The purpose of this paper is to discuss President Carter's welfare reform proposals, appropriately titled, "The Program for Better Jobs and Income." If these proposals are adopted by Congress, they will guide the Administration in its stance toward and its work with the lowest income sectors of the nation: the welfare poor--those who cannot work and must be supported by the government, and the working poor--those who are able to support themselves, but whose yearly income is less than the poverty level.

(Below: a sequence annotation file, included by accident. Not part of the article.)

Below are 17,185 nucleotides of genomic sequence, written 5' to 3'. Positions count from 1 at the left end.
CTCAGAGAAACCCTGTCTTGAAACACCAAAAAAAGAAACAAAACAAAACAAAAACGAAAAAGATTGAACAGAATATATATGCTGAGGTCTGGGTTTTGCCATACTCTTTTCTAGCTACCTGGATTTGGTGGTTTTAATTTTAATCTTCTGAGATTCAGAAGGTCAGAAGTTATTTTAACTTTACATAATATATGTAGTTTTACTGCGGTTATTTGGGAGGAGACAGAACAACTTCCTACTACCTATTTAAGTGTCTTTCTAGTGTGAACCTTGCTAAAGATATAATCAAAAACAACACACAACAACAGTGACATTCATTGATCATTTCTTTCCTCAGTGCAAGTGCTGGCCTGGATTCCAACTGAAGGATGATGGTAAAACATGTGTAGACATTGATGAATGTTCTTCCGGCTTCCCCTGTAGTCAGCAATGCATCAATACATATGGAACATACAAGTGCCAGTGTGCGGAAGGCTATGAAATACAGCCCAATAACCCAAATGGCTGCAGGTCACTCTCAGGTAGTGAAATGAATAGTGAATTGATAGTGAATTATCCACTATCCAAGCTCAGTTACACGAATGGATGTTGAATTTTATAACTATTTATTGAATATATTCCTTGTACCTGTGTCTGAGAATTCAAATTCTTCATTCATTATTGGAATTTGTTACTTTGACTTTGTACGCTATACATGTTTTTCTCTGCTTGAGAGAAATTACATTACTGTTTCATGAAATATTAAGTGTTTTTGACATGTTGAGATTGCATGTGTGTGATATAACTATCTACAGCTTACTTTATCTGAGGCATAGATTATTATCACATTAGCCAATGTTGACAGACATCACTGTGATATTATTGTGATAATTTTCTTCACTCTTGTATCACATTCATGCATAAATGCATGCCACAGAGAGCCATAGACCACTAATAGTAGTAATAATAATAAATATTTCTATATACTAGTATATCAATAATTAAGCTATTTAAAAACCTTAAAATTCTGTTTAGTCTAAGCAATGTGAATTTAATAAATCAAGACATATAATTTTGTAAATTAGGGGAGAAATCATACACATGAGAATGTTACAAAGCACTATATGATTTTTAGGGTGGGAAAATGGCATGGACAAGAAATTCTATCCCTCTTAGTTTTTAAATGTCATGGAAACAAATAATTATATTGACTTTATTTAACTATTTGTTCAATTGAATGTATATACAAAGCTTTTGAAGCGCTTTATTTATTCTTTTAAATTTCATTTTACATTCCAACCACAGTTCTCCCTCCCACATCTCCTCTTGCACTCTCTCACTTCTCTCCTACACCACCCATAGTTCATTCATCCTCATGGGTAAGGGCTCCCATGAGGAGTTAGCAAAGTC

Consequently, the paper starts with an analysis of what the government documents have to tell us about the scope and nature of poverty in the United States. Then we proceed with a discussion of the current welfare reform proposals--what the Administration intends to do about the persistent entrenched poverty that plagues the nation. Finally, we ask: will the Carter welfare reforms work? We return to the key question posed at the beginning of the paper: Is it possible for the federal government to institute reforms that will result in better jobs and better distribution of income so that the welfare poor and the working poor can maintain a standard of living above abject poverty?